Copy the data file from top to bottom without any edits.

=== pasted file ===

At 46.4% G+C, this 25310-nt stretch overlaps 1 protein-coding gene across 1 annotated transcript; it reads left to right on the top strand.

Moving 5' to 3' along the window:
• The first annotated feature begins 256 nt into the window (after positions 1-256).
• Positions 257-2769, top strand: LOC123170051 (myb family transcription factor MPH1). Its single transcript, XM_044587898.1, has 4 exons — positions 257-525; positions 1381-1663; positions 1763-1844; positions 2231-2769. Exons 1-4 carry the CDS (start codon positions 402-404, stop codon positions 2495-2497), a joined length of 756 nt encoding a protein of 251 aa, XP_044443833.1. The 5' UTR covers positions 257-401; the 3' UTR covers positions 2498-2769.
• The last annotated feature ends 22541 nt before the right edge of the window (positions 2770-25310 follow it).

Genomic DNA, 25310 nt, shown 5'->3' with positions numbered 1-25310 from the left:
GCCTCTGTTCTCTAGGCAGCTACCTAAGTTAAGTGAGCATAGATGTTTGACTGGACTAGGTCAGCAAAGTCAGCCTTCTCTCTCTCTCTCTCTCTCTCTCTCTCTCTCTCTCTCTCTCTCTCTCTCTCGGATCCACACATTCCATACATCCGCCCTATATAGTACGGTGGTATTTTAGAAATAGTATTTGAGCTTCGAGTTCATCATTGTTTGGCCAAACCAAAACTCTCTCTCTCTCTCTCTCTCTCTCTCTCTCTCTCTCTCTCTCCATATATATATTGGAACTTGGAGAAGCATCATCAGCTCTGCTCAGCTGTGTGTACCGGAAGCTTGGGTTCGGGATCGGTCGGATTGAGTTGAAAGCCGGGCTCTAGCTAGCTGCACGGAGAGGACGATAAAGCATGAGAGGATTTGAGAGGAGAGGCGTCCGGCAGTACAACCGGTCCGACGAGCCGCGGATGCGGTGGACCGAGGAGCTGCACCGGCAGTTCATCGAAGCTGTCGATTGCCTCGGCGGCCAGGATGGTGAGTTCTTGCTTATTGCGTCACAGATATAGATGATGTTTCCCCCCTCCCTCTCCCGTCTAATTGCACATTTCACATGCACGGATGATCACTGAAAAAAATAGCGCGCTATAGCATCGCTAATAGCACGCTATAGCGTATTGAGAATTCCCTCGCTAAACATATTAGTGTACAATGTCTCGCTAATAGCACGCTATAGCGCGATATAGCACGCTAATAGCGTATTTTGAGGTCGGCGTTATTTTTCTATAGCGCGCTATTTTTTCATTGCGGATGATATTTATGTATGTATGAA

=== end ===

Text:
At 46.4% G+C, this 25310-nt stretch overlaps 1 protein-coding gene across 1 annotated transcript; it reads left to right on the top strand.

Moving 5' to 3' along the window:
• The first annotated feature begins 256 nt into the window (after positions 1-256).
• Positions 257-2769, top strand: LOC123170051 (myb family transcription factor MPH1). Its single transcript, XM_044587898.1, has 4 exons — positions 257-525; positions 1381-1663; positions 1763-1844; positions 2231-2769. Exons 1-4 carry the CDS (start codon positions 402-404, stop codon positions 2495-2497), a joined length of 756 nt encoding a protein of 251 aa, XP_044443833.1. The 5' UTR covers positions 257-401; the 3' UTR covers positions 2498-2769.
• The last annotated feature ends 22541 nt before the right edge of the window (positions 2770-25310 follow it).

Genomic DNA, 25310 nt, shown 5'->3' with positions numbered 1-25310 from the left:
GCCTCTGTTCTCTAGGCAGCTACCTAAGTTAAGTGAGCATAGATGTTTGACTGGACTAGGTCAGCAAAGTCAGCCTTCTCTCTCTCTCTCTCTCTCTCTCTCTCTCTCTCTCTCTCTCTCTCTCTCTCGGATCCACACATTCCATACATCCGCCCTATATAGTACGGTGGTATTTTAGAAATAGTATTTGAGCTTCGAGTTCATCATTGTTTGGCCAAACCAAAACTCTCTCTCTCTCTCTCTCTCTCTCTCTCTCTCTCTCTCTCTCCATATATATATTGGAACTTGGAGAAGCATCATCAGCTCTGCTCAGCTGTGTGTACCGGAAGCTTGGGTTCGGGATCGGTCGGATTGAGTTGAAAGCCGGGCTCTAGCTAGCTGCACGGAGAGGACGATAAAGCATGAGAGGATTTGAGAGGAGAGGCGTCCGGCAGTACAACCGGTCCGACGAGCCGCGGATGCGGTGGACCGAGGAGCTGCACCGGCAGTTCATCGAAGCTGTCGATTGCCTCGGCGGCCAGGATGGTGAGTTCTTGCTTATTGCGTCACAGATATAGATGATGTTTCCCCCCTCCCTCTCCCGTCTAATTGCACATTTCACATGCACGGATGATCACTGAAAAAAATAGCGCGCTATAGCATCGCTAATAGCACGCTATAGCGTATTGAGAATTCCCTCGCTAAACATATTAGTGTACAATGTCTCGCTAATAGCACGCTATAGCGCGATATAGCACGCTAATAGCGTATTTTGAGGTCGGCGTTATTTTTCTATAGCGCGCTATTTTTTCATTGCGGATGATATTTATGTATGTATGAA